Despite those cuts journalists can and should continue to apply simple editing standards to their writing to sculpt their best work. According to Ottaway, good grammar is the most obvious.
“We used to fear setting a bad example for school children or making a mockery of well-educated readers,” he said. “When you’re rushing to a deadline [mistakes] are not necessarily stupidity or carelessness.”
He also emphasized the importance of Strunk and White’s Elements of Style, which discourages the use of adjectives, the passive voice and Latin-derived English words.
“You can still get fired from a newsroom for making repeated errors,” he said.
Objectivity is another important standard. From 1960 to 2000, most daily newspapers were in one-paper towns. According to Ottaway, that was good commercial incentive to report the news in a way that reflected the opinions of all its readers.
“The first cousin of objectivity is fairness,” Ottaway said. “Make the effort to seek out spokespeople for all sides of a story.”
Finally, Ottaway stressed the importance of brevity. “Surveys show that the average reader only spends 30 minutes reading a daily newspaper,” he said. “We try to emulate Hemingway, not Henry James.”
In his retirement, Ottaway has embarked on two unpaid pursuits. For “the fun of it,” the New Paltz resident learned ancient Greek and is translating the Odyssey. His second pursuit is editing manuscripts penned mainly by his friends and assisting them in the publishing process. In recent years, book publishers too have drastically cut down their editorial staffs, leaving authors with less guidance.
“My love of words, their sound and meaning, their origins is Greek and Latin, French and German, Anglo- and Saxon, fascinate me and keep me constantly interested in translating from ancient Greek and Latin to English or editing in English,” he said.
Reflecting on his role as an editor, Ottaway recalled a quote from Elizabeth Hardwick, one of the founding editors of the New York Review of Books. “She said, “Making a living is nothing. The great difficulty is making a point, making a difference with words,’” he said. “I’m trying to help my good writer friends make a difference with well-chosen, carefully edited words.”
Each of the works Ottaway has edited embodies a different theme. His first job was overseeing Elias Kulukundis’ The Amorgos Conspiracy, in which the author recounts rescuing his father-in-law from Greece. He worked with Christopher Santos, a New York City firefighter and 9/11 first responder who worked until Christmas to help recover bodies of victims (The published work was then distributed to every firehouse in New York City). Ottaway’s interest in Greek led him to editing general interest trade books on historical figures. He also worked with Romanian novelist Norman Manea and with Hemanta Mishra, the leading wildlife biologist in Nepal, among others.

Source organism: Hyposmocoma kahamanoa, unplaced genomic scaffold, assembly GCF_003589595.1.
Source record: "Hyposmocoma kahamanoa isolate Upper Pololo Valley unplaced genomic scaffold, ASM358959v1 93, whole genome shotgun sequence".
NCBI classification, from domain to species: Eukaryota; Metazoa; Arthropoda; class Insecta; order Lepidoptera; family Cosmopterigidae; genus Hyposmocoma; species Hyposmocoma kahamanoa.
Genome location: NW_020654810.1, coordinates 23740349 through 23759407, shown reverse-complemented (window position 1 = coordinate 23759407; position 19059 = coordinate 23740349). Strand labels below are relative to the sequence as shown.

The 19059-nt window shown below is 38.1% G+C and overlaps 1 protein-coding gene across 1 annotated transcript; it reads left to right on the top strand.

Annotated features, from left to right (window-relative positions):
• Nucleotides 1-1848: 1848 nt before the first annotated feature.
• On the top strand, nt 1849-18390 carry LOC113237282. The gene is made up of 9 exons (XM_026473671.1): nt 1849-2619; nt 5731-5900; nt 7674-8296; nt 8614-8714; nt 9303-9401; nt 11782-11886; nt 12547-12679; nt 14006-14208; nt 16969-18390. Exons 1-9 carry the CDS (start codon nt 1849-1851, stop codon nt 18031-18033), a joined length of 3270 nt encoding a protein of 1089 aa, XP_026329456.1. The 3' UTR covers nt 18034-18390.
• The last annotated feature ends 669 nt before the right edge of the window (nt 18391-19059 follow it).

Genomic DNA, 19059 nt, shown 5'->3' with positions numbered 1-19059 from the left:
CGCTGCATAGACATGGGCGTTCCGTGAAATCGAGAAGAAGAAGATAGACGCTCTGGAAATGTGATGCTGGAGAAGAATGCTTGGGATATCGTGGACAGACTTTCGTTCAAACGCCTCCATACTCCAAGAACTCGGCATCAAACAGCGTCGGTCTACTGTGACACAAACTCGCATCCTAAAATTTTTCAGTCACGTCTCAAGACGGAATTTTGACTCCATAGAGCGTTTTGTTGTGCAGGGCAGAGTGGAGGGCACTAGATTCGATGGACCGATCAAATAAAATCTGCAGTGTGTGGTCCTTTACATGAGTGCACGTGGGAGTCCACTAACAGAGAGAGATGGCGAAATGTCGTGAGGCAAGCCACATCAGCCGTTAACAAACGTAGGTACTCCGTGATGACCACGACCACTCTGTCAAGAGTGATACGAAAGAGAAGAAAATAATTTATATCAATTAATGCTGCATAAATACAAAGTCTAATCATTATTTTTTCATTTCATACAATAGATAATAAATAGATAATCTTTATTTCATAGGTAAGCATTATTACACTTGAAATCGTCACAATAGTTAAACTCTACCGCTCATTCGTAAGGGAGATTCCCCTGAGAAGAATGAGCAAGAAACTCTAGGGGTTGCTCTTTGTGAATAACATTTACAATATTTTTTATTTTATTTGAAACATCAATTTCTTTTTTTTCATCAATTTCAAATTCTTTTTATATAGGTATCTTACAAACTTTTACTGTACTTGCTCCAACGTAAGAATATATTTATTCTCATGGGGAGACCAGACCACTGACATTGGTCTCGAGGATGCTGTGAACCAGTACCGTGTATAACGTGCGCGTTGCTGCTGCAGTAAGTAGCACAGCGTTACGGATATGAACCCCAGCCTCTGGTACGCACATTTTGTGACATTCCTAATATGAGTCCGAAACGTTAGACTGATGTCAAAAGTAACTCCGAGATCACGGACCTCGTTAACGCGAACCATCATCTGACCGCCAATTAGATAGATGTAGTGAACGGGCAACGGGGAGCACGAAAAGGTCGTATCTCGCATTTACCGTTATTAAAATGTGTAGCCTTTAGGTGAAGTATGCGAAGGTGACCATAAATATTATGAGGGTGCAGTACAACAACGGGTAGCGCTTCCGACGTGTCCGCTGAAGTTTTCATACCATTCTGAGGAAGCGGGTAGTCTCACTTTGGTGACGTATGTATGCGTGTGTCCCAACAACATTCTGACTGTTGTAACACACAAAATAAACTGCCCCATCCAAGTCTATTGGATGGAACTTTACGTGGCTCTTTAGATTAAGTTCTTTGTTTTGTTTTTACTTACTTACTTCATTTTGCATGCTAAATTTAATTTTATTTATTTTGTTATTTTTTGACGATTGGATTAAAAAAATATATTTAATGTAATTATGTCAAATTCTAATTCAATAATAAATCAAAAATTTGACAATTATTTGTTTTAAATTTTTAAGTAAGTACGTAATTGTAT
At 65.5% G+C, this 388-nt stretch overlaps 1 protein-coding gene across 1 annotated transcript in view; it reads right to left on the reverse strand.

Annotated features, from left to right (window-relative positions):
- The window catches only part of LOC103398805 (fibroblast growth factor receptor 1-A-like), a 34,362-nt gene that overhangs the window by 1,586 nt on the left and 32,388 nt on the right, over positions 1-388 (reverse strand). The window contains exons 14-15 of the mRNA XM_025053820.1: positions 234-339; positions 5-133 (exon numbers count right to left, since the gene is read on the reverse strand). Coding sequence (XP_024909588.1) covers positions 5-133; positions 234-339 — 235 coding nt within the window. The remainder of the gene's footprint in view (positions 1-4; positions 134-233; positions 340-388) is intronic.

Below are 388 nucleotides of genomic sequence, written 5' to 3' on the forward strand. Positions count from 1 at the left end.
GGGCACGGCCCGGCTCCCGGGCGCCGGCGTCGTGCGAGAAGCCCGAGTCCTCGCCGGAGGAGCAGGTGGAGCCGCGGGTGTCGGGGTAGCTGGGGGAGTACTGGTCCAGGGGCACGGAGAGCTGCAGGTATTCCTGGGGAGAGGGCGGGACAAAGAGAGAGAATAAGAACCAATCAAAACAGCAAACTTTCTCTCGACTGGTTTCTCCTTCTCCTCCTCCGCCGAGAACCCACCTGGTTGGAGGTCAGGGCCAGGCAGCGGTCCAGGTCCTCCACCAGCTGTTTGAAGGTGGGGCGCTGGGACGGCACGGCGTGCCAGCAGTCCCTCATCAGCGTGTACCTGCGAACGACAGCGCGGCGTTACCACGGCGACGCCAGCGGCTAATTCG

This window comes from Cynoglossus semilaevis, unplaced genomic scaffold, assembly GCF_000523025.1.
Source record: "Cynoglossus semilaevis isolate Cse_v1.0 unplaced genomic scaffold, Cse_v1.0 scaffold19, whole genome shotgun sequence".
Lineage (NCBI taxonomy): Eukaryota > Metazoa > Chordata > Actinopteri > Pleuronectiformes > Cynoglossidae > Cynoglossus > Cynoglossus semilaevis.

Ottaway was asked a question about the recently announced sale of the Dow-Jones dailies, including the Middletown paper, to Fortress Investment Group, an investment management company that manages $54.6 billion in funds, including a considerable holding in distressed properties. Ottaway, quoting a Fortress official as saying the company intended to squeeze greater profitability from the newspaper investment, was not hopeful.
Ottaway, the driving force behind SUNY New Paltz’s Ottaway Visiting Professorship in Journalism, whose most recent participants include NPR correspondent Deborah Amos and Andrew Lehren, an investigative reporter from The New York Times.
Ottaway’s presentation marked the seventh year of the Dennis O’Keefe memorial lecture series. O’Keefe, a long-term staff member of the Sojourner Truth Library, impacted the lives of New Paltz students, staff and community with his positive spirit. Previous lecturers included Gerald Benjamin, director of the Center for Research, Regional Education and Outreach and Reva Wolf, professor of art history at SUNY New Paltz, among others.
Despite his retirement, the 75-year-old Ottaway yearns to create more milestones as he and his wife Mary travel their golden years. “My motto, taken by Solon, is ‘I grow old always learning new things,’” he said.